Friends, family, work colleagues and even complete strangers from across the world tracked my progress on line yesterday as I attempted to swim the infamous water's of the English Channel.
Those who did so will have seen the my pilot boat, Connemare, turned back slightly short of the French coast.
Here is why:
We had been holed up in Folkestone, waiting for the wind to drop sufficiently to attempt a crossing. A narrow weather window of 18 hours was forecast, and we took the earliest possible start on Wednesday 20th August. With my crew of Alistair MacLeod and son my Connagh, together with the film crew who have been following my preperative journey, we met at the harbour at 05:00.
Just over an hour later we arrived at our designated start point and I began my swim.
The seas were being blown by a fair-to-steady force 3. Aside from a few minor jellyfish stings and an encounter with a vast Maersk container ship, I made great process towards the French coast, arriving at this point within just 11hours.
With just 2.8 miles to go, I was within the zone that the majority of swims are abandoned. This infamous coastline has currents that push swimmers away from the coast, and all the skill of the safety pilot is brought to bear on getting the swimmer onto shore.
I was doing well, and success looked certain.
The Channel had other ideas.
Literally from nowhere, the storm that was predicted to arrive at midnight appeared early. The sea turned violent and angry, with swells of two meters making it impossible for me to see land - France or England. In these conditions, swimmers quickly become disoriented.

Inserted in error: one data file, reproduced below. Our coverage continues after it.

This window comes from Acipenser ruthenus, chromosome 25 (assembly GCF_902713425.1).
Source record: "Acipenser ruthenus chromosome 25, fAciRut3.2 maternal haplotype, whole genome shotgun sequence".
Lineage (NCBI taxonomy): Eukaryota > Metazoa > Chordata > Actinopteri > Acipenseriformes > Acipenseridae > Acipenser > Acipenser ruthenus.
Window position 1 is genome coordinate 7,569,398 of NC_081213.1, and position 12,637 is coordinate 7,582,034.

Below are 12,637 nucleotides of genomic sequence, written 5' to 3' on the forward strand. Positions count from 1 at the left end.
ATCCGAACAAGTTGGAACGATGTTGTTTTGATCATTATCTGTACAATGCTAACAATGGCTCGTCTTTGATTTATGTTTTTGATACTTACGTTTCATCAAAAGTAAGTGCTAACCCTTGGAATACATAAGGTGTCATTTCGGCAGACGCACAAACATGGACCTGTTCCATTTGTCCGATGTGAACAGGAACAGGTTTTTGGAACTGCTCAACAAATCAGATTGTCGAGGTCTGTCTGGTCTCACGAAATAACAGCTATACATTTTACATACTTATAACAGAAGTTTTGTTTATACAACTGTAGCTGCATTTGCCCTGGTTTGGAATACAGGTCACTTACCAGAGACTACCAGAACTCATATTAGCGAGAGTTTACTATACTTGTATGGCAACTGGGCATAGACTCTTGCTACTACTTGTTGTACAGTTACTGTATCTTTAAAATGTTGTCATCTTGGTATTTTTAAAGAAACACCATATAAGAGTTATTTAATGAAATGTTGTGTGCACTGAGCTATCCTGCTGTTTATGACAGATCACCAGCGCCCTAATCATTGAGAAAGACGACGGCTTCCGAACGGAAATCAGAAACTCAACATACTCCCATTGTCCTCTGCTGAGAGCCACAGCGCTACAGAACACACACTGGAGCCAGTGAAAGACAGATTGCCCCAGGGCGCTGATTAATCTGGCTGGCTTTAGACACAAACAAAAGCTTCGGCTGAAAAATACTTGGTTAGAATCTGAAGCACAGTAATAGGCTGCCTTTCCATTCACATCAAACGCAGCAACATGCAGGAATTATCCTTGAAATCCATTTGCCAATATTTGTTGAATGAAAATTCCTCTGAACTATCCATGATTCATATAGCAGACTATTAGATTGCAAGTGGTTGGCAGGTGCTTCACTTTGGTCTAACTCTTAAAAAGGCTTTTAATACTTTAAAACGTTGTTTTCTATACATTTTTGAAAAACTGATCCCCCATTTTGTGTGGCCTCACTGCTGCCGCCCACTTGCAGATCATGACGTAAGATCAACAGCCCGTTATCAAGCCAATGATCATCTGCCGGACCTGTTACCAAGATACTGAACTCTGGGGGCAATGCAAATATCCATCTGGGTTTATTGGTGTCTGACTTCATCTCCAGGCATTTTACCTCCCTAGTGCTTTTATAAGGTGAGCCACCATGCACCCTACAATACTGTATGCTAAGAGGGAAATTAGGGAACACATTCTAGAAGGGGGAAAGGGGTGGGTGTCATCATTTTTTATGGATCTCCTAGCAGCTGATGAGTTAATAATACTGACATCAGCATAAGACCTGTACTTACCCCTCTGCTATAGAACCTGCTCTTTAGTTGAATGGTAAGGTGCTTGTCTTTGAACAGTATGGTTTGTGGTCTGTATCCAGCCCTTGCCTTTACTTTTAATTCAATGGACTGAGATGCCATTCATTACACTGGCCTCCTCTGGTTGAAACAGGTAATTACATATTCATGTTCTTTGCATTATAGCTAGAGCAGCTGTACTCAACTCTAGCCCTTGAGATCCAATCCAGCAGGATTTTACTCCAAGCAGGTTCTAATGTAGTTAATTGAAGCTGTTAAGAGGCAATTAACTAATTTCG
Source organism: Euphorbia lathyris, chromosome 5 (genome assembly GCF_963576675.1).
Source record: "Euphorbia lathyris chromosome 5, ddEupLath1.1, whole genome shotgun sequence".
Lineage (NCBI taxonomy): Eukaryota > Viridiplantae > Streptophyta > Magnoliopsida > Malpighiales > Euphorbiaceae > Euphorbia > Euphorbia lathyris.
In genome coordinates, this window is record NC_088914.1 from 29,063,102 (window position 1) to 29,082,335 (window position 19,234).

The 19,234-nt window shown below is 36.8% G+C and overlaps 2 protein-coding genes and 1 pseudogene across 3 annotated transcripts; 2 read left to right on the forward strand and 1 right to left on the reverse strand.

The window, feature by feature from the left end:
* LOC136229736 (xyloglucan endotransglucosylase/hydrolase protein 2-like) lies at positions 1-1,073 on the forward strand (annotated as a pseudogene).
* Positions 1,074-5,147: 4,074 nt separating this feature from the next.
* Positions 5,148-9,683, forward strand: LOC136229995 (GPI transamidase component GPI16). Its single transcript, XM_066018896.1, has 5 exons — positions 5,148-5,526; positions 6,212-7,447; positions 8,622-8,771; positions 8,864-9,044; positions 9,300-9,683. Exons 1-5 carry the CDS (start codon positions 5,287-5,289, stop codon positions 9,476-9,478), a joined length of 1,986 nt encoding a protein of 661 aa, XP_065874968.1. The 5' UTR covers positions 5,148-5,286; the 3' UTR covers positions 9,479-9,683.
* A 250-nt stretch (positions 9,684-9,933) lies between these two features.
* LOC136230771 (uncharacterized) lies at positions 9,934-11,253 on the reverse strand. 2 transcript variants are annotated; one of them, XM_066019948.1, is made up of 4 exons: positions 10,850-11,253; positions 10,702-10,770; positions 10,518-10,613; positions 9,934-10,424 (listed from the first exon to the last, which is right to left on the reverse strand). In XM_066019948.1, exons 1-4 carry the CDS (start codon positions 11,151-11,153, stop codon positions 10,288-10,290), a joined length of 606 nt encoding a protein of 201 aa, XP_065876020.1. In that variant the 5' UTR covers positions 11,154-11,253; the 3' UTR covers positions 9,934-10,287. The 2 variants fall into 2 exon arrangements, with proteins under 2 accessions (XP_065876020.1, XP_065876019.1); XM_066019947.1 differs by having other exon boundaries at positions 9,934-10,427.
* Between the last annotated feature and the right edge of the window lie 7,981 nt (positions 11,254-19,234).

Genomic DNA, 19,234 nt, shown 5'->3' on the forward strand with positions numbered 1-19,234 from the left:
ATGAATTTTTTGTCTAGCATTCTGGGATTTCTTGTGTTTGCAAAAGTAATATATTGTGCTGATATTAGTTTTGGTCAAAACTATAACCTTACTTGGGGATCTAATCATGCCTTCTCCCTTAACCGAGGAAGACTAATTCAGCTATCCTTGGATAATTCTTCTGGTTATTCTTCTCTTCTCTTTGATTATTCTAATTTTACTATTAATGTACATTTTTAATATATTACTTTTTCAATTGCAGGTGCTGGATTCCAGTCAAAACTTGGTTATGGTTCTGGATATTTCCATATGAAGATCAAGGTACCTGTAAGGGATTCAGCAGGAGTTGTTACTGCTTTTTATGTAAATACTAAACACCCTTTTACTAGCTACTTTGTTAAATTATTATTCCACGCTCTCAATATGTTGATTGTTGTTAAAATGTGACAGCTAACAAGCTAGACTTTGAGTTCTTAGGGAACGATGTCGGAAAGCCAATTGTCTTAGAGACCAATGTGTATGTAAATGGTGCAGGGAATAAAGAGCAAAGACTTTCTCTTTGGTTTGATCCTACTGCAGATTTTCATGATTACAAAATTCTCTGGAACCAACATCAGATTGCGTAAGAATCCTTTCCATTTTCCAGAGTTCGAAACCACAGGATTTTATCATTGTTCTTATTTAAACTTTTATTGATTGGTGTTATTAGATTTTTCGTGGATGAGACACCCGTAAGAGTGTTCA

I still had strength left, and without the change in conditions I'm convinced I would have made it. But the boat pilot is responsible for the safety of his crew, passengers and swimmer. After I'd disappeared under the waves several times, and even under the bow of the violently rocking boat, the captain had seen enough. I'd been pushed out to three miles from shore, and we'd made no progress for an hour.
At the pilot's say (which is final) the attempt was abandoned for safety concerns after swimming for just over 11 hours.
Disappointed though I was not to make land, the pilot assured me no one alive could have swim against those waves and a 3.5 knot tide. I had no reason to regret any lack of training or mental or physical resolve - the Channel had simply closed its doors to swimmers from that point.
Once on board and wrapped up in warm, dry clothes and a sleeping bag, I saw that I had four text messages and 54 emails confirming donations. My disappointment was eclipsed by the knowledge that my true goal, to raise £10,000 for Acorns, had been achieved. The swim was 'just' a means by which to do this, and unsuccessful though it was, that sum had been raised.
Many, many thanks to everyone who followed and supported me. I hope you can take comfort in knowing I did everything I possibly could to justify your donations and your belief in me.
One time soldier, part-time author, full-time training manager, husband and father.